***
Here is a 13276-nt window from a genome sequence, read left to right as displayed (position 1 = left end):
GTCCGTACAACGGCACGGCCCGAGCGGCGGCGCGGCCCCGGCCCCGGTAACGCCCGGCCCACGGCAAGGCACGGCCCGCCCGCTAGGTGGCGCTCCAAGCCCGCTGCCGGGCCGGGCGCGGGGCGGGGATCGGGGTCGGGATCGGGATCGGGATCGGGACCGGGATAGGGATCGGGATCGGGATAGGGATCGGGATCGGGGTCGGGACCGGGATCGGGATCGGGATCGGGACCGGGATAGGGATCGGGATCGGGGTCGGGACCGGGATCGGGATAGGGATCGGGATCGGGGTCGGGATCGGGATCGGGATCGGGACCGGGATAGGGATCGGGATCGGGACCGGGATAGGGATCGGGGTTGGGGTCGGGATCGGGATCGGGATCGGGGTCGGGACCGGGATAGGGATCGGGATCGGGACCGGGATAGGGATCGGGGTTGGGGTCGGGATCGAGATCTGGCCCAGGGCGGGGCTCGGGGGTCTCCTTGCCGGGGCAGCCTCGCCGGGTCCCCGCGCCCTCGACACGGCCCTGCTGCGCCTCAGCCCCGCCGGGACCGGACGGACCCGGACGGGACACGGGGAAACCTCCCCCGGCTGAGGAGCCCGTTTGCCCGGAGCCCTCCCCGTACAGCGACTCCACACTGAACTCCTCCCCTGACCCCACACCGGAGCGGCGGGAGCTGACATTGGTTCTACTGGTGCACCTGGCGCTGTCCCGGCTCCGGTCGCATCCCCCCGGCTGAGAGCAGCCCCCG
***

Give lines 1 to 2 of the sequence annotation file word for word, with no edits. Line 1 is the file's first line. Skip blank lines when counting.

Here is a 13276-nt window from a genome sequence, read left to right as displayed (position 1 = left end):
GTCCGTACAACGGCACGGCCCGAGCGGCGGCGCGGCCCCGGCCCCGGTAACGCCCGGCCCACGGCAAGGCACGGCCCGCCCGCTAGGTGGCGCTCCAAGCCCGCTGCCGGGCCGGGCGCGGGGCGGGGATCGGGGTCGGGATCGGGATCGGGATCGGGACCGGGATAGGGATCGGGATCGGGATAGGGATCGGGATCGGGGTCGGGACCGGGATCGGGATCGGGATCGGGACCGGGATAGGGATCGGGATCGGGGTCGGGACCGGGATCGGGATAGGGATCGGGATCGGGGTCGGGATCGGGATCGGGATCGGGACCGGGATAGGGATCGGGATCGGGACCGGGATAGGGATCGGGGTTGGGGTCGGGATCGGGATCGGGATCGGGGTCGGGACCGGGATAGGGATCGGGATCGGGACCGGGATAGGGATCGGGGTTGGGGTCGGGATCGAGATCTGGCCCAGGGCGGGGCTCGGGGGTCTCCTTGCCGGGGCAGCCTCGCCGGGTCCCCGCGCCCTCGACACGGCCCTGCTGCGCCTCAGCCCCGCCGGGACCGGACGGACCCGGACGGGACACGGGGAAACCTCCCCCGGCTGAGGAGCCCGTTTGCCCGGAGCCCTCCCCGTACAGCGACTCCACACTGAACTCCTCCCCTGACCCCACACCGGAGCGGCGGGAGCTGACATTGGTTCTACTGGTGCACCTGGCGCTGTCCCGGCTCCGGTCGCATCCCCCCGGCTGAGAGCAGCCCCCG